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Lawmakers urge FCC to “act swiftly” on WTXF license renewal

The studios of Fox station WTXF appears in an undated image. (Photo via Google Street View)
The studios of Fox station WTXF appears in an undated image. (Photo via Google Street View)

A pair of federal lawmakers have urged officials at the Federal Communications Commission (FCC) to act on an application that seeks the renewal of a Philadelphia television station’s license renewal.

The lawmakers, Senators Robert Casey and John Fetterman, say the FCC have collected public comment concerning the license renewal application for Fox-owned WTXF (Channel 29) for six months, suggesting that is plenty of time for the federal agency to decide if the station is worth keeping around as a licensed broadcaster.

Last year, a grassroots organization called the Media and Democracy (MAD) Project filed a challenge at the FCC following a routine application by Fox to renew the station’s license. Their chief complaint revolves around Fox’s involvement in a defamation lawsuit brought by Dominion Voting System that was resolved last year after the company agreed to settle the case for $787.5 million over election-related disinformation aired on two Fox-owned cable news channels.

While Fox operates its cable news channels separate from its local television station business, the MAD Project said Fox’s common ownership of both and the behavior of certain broadcast executives cast doubt over whether Fox was of sound character to hold a broadcast license for WTXF.

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The challenge has found numerous supporters, including former FCC officials and ex-Fox executives, who say Fox and its corporate overseers cannot be trusted to hold broadcast licenses for stations that use the public airwaves. By allowing misinformation to proliferate on two Fox cable channels, the challengers say Fox is no longer of fit moral character to operate WTXF.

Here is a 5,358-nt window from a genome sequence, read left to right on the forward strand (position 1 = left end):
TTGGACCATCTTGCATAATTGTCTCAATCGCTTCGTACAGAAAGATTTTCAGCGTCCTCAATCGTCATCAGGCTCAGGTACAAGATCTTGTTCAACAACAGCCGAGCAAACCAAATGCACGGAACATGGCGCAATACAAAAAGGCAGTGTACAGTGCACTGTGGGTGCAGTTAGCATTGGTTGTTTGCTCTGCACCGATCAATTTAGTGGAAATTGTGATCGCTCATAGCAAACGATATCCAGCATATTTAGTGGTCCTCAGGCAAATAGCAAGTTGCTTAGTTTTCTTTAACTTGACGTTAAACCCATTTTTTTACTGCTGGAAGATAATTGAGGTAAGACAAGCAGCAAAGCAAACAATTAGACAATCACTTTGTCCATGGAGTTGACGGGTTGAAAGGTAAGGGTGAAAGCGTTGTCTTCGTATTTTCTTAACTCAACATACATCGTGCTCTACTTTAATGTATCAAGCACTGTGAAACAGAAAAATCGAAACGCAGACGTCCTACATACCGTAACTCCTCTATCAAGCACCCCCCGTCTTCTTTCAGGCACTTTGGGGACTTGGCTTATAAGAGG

For its part, Fox noted that virtually no programming from the two cable channels — save for a single, non-controversial Sunday news program — are simulcast on its broadcast television stations. It says WTXF, like other Fox stations, fulfill a public service by providing accurate and reliable news and community programming to residents of the Philadelphia metropolitan area, something WTXF supporters affirm.

Last week, Senators Casey and Fetterman reiterated this position, saying the FCC’s public comment period on the matter brought in supportive remarks from “elected officials from a range of backgrounds,” who attested to WTXF’s “commitment to upholding the core values of local broadcasting and to serving Philadelphia’s residents.”

The tone of the letter was generally supportive of WTXF and Fox, though the lawmakers did not explicitly encourage the FCC to find in their favor. Instead, the senators said the agency should “act swiftly to conclude its review of the station’s license renewal,” noting that “WTXF-TV has provided a platform that uplifts Philadelphia’s diverse voices and supports local journalism, and we hope that its delivery of local news and local programming to the community is not disrupted.”

Absent a legal challenge, the FCC does not have a hard deadline to approve or reject Fox’s application to renew WTXF’s license, and it wasn’t clear when that decision will come down.

In a statement emailed to The Desk on Monday, Padden said the two senators appeared to be motivated by their belief that WTXF would be among those covering their re-election campaigns.

“Just like Fox did not want to ‘piss off’ their MAGA viewers by reporting the truth, as Fox Exec Suzanne Scott so eloquently put it in an email, politicians – even those of the highest integrity like Senators Casey and Fetterman- don’t want to ‘piss off’ a TV station that will cover their election,” Padden said.

“With due respect to Senators Casey and Fetterman, in a 120-page opinion based on extensive record evidence, a Court held that the Murdochs [and] Fox…repeatedly presented false news about the 2020 election,” Padden continued. “Emails among the Murdochs and Fox executives show conclusively that they presented false news to protect their profits. These actions do not reflect the character required of broadcast licensees.”

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About the Author:

Matthew Keys

Matthew Keys is a nationally-recognized, award-winning journalist who has covered the business of media, technology, radio and television for more than 10 years. He is the publisher of The Desk and contributes to Know Techie, Digital Content Next and StreamTV Insider. He previously worked for Thomson Reuters, the Walt Disney Company, McNaughton Newspapers and Tribune Broadcasting.
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